School Dinners vs Packed Lunch

School Dinners vs Packed Lunch

After 4-years of having school dinners, Zee started this term with his first home packed lunch. A move I had resisted up until now for a few reasons:

  • School lunches are free to children in Reception, Year 1 and Year 2
  • I like the idea of him having a hot meal in the middle of the day
  • I searched for packed lunch ideas on Pinterest and the results terrified me!
  • I thought it would be a bit of a faff to prepare something varied, nutritional, creative (see above point) AND to his liking every single day

However, he was adamant that he wanted to switch from school dinners to a packed lunch because:

  • The queues for a school lunch are often quite long, which meant he missed out on valuable play time outside with his friends – children with a packed lunch can just sit down, eat and then go out to play
  • Portion size – he was always ravenous when I picked him up at the end of the school day (I suspect he was eating less in his rush to get to the playground)
  • All of his friends had a packed lunch and it “wasn’t fair”

So, I relented and said we could give it a go, but with a few conditions.

My main concern was that I didn’t want his lunch to always be bread based, so I am going to try to mix it up a bit with homemade soups, pasta, and rice salads. I was also quite insistent that he should not expect chocolate, crisps or cake in his lunch box! He pulled a bit of a face at first but quickly accepted my terms before I changed my mind again.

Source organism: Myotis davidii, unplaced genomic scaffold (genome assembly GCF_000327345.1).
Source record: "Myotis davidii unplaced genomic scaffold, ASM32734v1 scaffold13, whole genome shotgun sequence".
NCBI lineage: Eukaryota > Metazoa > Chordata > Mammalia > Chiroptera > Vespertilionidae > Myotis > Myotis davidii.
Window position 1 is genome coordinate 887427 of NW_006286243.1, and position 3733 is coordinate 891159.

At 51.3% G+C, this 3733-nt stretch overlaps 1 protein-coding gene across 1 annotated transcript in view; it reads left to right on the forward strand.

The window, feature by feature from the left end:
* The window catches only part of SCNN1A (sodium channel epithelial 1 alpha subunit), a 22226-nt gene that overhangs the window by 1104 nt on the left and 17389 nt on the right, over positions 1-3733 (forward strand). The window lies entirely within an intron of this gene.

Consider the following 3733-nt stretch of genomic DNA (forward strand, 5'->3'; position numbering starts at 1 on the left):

This week he has had tortilla wraps filled with ham/cheese/leftover roast chicken/egg and salad vegetables. I have varied the fruit offering daily with chunks of mango, strawberries, blueberries, satsumas and/or apple. I’ve also chucked in a few extra carrot and cucumber sticks to snack on, a yoghurt and a bottle of water.

So far, he has eaten everything in his lunch box and not rifled through my pockets in search of a snack as soon as he is out of the classroom so I already feel that he is eating more. In addition, I haven’t been giving him bread for breakfast or dinner if he’s having it for lunch, so I do need to find something quick and easy to replace our go-to scrambled eggs on toast after swimming on a Wednesday. The rest of the week, I cook a hot evening meal that we all try to sit down and eat together.

His lunch has taken minimal time to prepare in the morning, but as I chopped the veg and fruit in advance it really was just a case of assembling everything together. I also like that I can see how much he is actually eating – especially the veggies – and that he is not being enticed by the pudding option on the school menu every day.

It’s too early to tell whether a packed lunch is more cost-effective than a school dinner just yet, but this is something that I will have to sit down and work out properly in a few weeks time.

Overall, he seems a lot happier and it’s not really much extra work for me at all. Although there’s always a chance he’ll get bored with my daily food offerings when the novelty of having a packed lunch wears off!


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